The Brandeis Brief was a pioneering legal brief that was the first in United States legal history to rely more on a compilation of scientific information and social science than on legal citations. It is named after then-litigator and eventual associate Supreme Court Justice Louis Brandeis, who presented it in his argument for the 1908 US Supreme Court case Muller v. Oregon. The brief was submitted in support of a state law restricting the number of hours women were allowed to work. The Brandeis Brief consisted of more than 100 pages, only two of which were devoted to legal argument. The rest of the document contained testimony by medics, social scientists, and male workers arguing that long working hours had a negative effect on the "health, safety, morals, and general welfare of women."
"Josephine Goldmark, aided by her sister Pauline and several volunteer researchers, scoured the Columbia University and New York Public Libraries in search of materials of the kind Brandeis wanted — facts and figures on dangers to women’s health, safety, and morals from working excessive hours, and on the societal benefits shortened hours could yield. Data was extracted from reports of factory inspectors, physicians, trade unions, economists, and social workers. Within a month, Goldmark’s team compiled information that filled 98 of the 113 pages in Brandeis’ brief."
Despite the fact that the scientific evidence detailed in the Brandeis Brief was later challenged and widely refuted, it was regarded as a pioneering attempt to combine law and social science. The Brandeis Brief changed the direction of the Supreme Court and of U.S. law. It became the model for future Supreme Court presentations in cases affecting the health or welfare of classes of individuals. This strategy of combining legal argument with scientific evidence was later successfully used in Brown v. Board of Education to demonstrate the harmful psychological effects of segregated education on African-American children.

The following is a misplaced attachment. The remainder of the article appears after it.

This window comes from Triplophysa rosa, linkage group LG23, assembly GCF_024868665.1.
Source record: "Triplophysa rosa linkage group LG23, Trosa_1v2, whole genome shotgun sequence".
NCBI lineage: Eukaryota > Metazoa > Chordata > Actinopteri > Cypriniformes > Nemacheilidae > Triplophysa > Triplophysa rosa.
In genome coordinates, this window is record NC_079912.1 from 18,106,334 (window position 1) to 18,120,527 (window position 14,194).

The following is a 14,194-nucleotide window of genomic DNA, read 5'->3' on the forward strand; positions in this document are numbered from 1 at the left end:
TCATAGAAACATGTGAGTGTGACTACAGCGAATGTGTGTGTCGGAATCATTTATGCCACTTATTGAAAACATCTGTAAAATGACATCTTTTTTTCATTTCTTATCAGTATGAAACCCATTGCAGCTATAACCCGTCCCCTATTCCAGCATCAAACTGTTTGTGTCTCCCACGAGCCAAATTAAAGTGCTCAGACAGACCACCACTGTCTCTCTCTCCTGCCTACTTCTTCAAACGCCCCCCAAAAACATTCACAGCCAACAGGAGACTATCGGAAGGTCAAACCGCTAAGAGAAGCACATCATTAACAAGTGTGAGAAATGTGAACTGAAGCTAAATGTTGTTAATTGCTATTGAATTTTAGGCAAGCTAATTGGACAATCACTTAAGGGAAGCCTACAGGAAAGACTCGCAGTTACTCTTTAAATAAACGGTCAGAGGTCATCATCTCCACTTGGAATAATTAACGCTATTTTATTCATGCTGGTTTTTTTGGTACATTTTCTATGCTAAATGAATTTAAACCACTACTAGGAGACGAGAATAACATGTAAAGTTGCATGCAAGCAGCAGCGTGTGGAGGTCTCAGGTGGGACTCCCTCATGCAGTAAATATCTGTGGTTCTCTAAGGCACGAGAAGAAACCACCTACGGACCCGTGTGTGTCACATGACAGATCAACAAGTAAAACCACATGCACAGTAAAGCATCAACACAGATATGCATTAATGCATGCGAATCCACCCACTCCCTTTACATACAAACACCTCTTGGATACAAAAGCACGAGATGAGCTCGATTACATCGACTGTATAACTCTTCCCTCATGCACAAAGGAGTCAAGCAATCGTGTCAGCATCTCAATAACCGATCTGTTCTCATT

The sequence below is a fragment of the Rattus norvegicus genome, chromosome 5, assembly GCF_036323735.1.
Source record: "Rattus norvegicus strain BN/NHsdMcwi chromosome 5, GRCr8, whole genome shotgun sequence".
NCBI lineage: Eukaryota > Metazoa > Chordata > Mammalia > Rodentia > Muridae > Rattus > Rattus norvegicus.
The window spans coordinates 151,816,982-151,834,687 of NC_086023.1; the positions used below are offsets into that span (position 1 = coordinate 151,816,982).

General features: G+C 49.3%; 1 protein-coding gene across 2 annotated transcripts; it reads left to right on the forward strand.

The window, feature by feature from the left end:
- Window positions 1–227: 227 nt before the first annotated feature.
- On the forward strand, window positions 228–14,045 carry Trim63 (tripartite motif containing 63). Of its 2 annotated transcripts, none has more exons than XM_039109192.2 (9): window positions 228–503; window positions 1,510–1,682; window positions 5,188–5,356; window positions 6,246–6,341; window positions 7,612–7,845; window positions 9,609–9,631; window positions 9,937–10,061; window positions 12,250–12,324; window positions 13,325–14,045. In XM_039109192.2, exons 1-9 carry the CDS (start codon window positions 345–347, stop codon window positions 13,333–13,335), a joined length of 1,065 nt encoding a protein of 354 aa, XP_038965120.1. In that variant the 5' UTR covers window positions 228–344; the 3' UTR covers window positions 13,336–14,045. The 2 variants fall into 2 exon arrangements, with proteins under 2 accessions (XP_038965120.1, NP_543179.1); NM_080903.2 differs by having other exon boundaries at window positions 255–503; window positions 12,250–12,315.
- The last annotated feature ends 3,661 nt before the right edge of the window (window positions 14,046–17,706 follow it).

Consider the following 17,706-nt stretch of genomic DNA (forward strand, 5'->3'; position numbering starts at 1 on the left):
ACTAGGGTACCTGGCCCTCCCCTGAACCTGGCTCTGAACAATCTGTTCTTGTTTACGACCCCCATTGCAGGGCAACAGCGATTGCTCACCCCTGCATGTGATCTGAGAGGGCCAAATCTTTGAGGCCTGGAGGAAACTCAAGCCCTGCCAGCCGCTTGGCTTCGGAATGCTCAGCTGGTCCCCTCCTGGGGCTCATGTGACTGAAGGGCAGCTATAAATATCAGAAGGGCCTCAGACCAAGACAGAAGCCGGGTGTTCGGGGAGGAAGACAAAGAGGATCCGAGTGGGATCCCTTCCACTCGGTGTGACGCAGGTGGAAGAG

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- Jewish Women's Archive, "Josephine Clara Goldmark."
- Ginsburg, Ruth Bader. "Lessons Learned from Louis D. Brandeis | BrandeisNOW." BrandeisNOW. N.p., 28 Jan. 2016. Web. 28 Sept. 2016.
- Yovel, Jonathan; Mertz, Elizabeth (2004). "The Role of Social Science in Legal Decisions". In Sarat, Austin. The Blackwell Companion to Law and Society. Malden, Mass.: Blackwell Publishing. p. 414. ISBN 978-1-78034-114-9.
- Finkelman, Paul, ed. (2009). "NAACP Legal Defense and Educational Fund". Encyclopedia of African American History, 1896 to the Present: From the Age of Segregation to the Twenty-First Century. Oxford: Oxford University Press. p. 420. ISBN 978-0-19-516779-5.
- Cawthorne, Elisabeth A. (2004). Medicine on Trial: A Handbook With Cases, Laws, and Documents. Santa Barbara, Calif.: ABC-CLIO. p. 81. ISBN 978-1-85109-564-3.
- Bernstein, David E. (2011). "Brandeis Brief Myths" (PDF). The Green Bag. 15 (1): 9–15.
- Evans, Sandra S.; Scott, Joseph E. (1983). "Social Scientists as Expert Witnesses: Their Use, Misuse, and Sometimes Abuse". Law & Policy Quarterly. 5 (2): 181–214. doi:10.1111/j.1467-9930.1983.tb00295.x. ISSN 0164-0267.
- Garfinkel, Herbert (1959). "Social Science Evidence and the School Segregation Cases". Journal of Politics. Cambridge University Press. 21 (1): 37–59. doi:10.2307/2126643. JSTOR 2126643.
- Tomkins, Alan J.; Oursland, Kevin (1991). "Social and social scientific perspectives in judicial interpretations of the constitution: A historical view and an overview". Law and Human Behavior. 15 (2): 101–120. doi:10.1007/BF01044613.
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